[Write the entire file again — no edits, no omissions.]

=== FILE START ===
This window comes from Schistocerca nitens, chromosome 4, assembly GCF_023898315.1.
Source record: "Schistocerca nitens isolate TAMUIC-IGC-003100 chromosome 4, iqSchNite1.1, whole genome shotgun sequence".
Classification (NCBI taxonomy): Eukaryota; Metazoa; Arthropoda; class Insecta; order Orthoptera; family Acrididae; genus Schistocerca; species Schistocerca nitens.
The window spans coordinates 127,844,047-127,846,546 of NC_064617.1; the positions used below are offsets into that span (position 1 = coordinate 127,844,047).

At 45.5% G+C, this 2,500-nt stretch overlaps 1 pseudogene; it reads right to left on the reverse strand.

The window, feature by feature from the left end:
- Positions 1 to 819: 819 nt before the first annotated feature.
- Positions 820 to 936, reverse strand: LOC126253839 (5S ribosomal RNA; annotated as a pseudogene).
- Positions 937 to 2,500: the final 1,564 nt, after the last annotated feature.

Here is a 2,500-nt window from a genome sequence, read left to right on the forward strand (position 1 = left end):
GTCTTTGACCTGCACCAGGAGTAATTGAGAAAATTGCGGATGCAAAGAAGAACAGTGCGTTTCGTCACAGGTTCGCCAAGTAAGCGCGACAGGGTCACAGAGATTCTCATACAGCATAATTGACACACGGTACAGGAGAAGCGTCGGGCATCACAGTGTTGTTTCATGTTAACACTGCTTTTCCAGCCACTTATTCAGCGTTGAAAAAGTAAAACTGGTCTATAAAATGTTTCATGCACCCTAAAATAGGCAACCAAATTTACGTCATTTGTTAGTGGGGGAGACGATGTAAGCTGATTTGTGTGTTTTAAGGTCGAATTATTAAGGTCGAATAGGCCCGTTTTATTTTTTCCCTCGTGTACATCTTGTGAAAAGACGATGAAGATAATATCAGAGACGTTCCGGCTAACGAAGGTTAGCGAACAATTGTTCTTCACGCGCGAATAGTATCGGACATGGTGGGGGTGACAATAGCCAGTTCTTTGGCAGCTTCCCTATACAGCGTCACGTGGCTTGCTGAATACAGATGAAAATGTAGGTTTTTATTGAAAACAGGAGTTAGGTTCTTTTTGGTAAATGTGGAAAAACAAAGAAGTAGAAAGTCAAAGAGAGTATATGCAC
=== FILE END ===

This window comes from Schistocerca nitens, chromosome 4, assembly GCF_023898315.1.
Source record: "Schistocerca nitens isolate TAMUIC-IGC-003100 chromosome 4, iqSchNite1.1, whole genome shotgun sequence".
Classification (NCBI taxonomy): Eukaryota; Metazoa; Arthropoda; class Insecta; order Orthoptera; family Acrididae; genus Schistocerca; species Schistocerca nitens.
The window spans coordinates 127,844,047-127,846,546 of NC_064617.1; the positions used below are offsets into that span (position 1 = coordinate 127,844,047).

At 45.5% G+C, this 2,500-nt stretch overlaps 1 pseudogene; it reads right to left on the reverse strand.

The window, feature by feature from the left end:
- Positions 1 to 819: 819 nt before the first annotated feature.
- Positions 820 to 936, reverse strand: LOC126253839 (5S ribosomal RNA; annotated as a pseudogene).
- Positions 937 to 2,500: the final 1,564 nt, after the last annotated feature.

Here is a 2,500-nt window from a genome sequence, read left to right on the forward strand (position 1 = left end):
GTCTTTGACCTGCACCAGGAGTAATTGAGAAAATTGCGGATGCAAAGAAGAACAGTGCGTTTCGTCACAGGTTCGCCAAGTAAGCGCGACAGGGTCACAGAGATTCTCATACAGCATAATTGACACACGGTACAGGAGAAGCGTCGGGCATCACAGTGTTGTTTCATGTTAACACTGCTTTTCCAGCCACTTATTCAGCGTTGAAAAAGTAAAACTGGTCTATAAAATGTTTCATGCACCCTAAAATAGGCAACCAAATTTACGTCATTTGTTAGTGGGGGAGACGATGTAAGCTGATTTGTGTGTTTTAAGGTCGAATTATTAAGGTCGAATAGGCCCGTTTTATTTTTTCCCTCGTGTACATCTTGTGAAAAGACGATGAAGATAATATCAGAGACGTTCCGGCTAACGAAGGTTAGCGAACAATTGTTCTTCACGCGCGAATAGTATCGGACATGGTGGGGGTGACAATAGCCAGTTCTTTGGCAGCTTCCCTATACAGCGTCACGTGGCTTGCTGAATACAGATGAAAATGTAGGTTTTTATTGAAAACAGGAGTTAGGTTCTTTTTGGTAAATGTGGAAAAACAAAGAAGTAGAAAGTCAAAGAGAGTATATGCAC